That’s it: I’m no longer a drinker

I’ve made a big decision: I no longer am going to drink alcohol. At 63, that’s huge, especially after I

I’ve made a big decision: I no longer am going to drink alcohol. At 63, that’s huge, especially after I had been drinking my whole life. For a year or so in my 40s, I tried to stop but the pressures of work and children got to me so much. But now, I’m giving up for good.

One thing that made me feel so guilty about have a few glasses of red every night was that my mother died from liver issues caused by alcoholism. She always told me not to make the same silly mistakes as her but I kept thinking that I didn’t have as much of a problem as her.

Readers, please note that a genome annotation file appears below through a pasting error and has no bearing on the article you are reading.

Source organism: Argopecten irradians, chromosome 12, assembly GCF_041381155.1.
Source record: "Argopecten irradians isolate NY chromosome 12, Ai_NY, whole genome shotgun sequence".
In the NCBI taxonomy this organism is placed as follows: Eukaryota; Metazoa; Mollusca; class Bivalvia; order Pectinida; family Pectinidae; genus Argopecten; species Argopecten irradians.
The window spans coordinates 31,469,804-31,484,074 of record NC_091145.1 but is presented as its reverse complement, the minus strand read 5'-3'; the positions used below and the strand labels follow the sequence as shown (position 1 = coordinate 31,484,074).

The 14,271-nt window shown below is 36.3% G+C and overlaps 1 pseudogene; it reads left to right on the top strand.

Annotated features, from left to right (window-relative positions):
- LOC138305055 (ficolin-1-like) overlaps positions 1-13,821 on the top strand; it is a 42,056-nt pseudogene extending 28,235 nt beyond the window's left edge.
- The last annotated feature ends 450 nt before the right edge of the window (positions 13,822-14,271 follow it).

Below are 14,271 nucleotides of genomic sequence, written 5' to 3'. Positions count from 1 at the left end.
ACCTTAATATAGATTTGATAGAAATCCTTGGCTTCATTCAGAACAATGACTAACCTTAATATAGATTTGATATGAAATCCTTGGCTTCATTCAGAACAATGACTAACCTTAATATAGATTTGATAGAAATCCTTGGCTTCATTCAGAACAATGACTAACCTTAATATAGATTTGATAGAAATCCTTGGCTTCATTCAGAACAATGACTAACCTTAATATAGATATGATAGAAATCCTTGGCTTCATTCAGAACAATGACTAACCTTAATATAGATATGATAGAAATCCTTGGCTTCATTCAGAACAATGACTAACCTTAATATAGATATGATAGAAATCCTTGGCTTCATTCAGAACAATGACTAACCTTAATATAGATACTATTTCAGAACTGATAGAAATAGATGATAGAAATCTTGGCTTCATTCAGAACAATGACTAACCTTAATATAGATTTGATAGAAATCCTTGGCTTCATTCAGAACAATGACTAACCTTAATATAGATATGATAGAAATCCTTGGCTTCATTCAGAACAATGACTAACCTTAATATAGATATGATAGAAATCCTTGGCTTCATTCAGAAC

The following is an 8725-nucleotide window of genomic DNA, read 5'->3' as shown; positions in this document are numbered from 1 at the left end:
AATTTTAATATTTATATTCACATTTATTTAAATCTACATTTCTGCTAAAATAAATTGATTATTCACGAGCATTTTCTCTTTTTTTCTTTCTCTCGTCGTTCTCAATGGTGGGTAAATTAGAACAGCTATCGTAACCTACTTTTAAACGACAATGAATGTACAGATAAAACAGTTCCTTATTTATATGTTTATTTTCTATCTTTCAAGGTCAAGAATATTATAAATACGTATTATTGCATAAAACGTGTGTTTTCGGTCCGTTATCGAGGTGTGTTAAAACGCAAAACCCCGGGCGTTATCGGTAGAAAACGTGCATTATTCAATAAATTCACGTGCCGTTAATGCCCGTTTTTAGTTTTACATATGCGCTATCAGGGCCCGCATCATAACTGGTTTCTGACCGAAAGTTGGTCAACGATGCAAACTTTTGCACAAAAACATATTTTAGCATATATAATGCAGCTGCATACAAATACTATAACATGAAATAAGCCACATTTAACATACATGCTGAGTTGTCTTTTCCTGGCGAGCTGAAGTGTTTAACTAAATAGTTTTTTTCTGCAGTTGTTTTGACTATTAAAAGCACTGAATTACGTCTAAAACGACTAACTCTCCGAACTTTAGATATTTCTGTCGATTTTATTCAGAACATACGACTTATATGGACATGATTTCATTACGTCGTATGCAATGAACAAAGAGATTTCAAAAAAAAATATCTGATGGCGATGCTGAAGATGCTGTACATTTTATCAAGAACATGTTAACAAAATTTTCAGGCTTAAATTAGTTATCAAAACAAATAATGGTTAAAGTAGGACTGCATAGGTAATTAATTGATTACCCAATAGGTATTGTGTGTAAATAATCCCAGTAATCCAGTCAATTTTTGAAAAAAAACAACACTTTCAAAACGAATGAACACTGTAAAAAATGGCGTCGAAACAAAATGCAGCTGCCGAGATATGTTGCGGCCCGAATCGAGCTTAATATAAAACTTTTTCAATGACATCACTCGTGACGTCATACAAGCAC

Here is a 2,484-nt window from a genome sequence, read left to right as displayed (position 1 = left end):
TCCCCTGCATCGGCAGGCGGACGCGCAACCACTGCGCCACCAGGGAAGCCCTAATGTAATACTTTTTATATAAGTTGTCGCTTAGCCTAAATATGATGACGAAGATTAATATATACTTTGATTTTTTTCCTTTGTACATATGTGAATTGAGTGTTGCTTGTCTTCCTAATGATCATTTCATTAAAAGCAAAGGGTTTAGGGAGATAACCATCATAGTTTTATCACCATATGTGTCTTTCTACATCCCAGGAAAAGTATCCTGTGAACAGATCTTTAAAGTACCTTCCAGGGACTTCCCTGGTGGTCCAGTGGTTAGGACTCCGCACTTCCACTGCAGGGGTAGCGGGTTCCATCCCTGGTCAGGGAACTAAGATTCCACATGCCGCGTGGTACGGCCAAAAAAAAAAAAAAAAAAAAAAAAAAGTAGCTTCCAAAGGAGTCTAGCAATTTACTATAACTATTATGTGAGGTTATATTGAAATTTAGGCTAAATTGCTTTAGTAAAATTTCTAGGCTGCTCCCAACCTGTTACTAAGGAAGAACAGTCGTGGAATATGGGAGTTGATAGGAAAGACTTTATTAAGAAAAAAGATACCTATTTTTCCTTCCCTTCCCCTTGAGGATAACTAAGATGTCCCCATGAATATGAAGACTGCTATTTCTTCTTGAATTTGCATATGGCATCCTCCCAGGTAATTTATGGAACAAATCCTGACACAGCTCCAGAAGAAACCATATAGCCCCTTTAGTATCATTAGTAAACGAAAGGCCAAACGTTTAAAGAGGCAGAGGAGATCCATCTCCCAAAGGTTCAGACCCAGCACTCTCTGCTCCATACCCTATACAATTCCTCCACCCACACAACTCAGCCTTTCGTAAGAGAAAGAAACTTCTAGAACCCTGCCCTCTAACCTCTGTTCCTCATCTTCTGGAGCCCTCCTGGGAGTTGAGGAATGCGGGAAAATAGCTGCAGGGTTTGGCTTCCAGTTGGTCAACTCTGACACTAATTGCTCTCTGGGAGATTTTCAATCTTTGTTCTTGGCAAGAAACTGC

That was until I had a wake up call recently. My son came over with his partner and they made a joke about how they couldn’t believe I wasn’t drunk already. I was shocked and said “I don’t get drunk!” but they insisted that yes I do, and I often forget where things are or repeat myself. I was so embarrassed. This was my son who I love so much, and my future daughter-in-law – I felt so ridiculous and couldn’t imagine how they saw me. I was a lush, a drunk old woman who couldn’t hold her liquor. I called my daughter and asked her if I drank too much and she went quiet. She said that she knew I loved my wine but did get concerned thinking I’d end up like Nanny. That’s really all I needed to hear. I went to my doctor and asked him what to do, he said that my drinking habits classified me as an alcoholic so I needed to work to get my health back. I threw out all the alcohol in my house and was determined not to be swayed.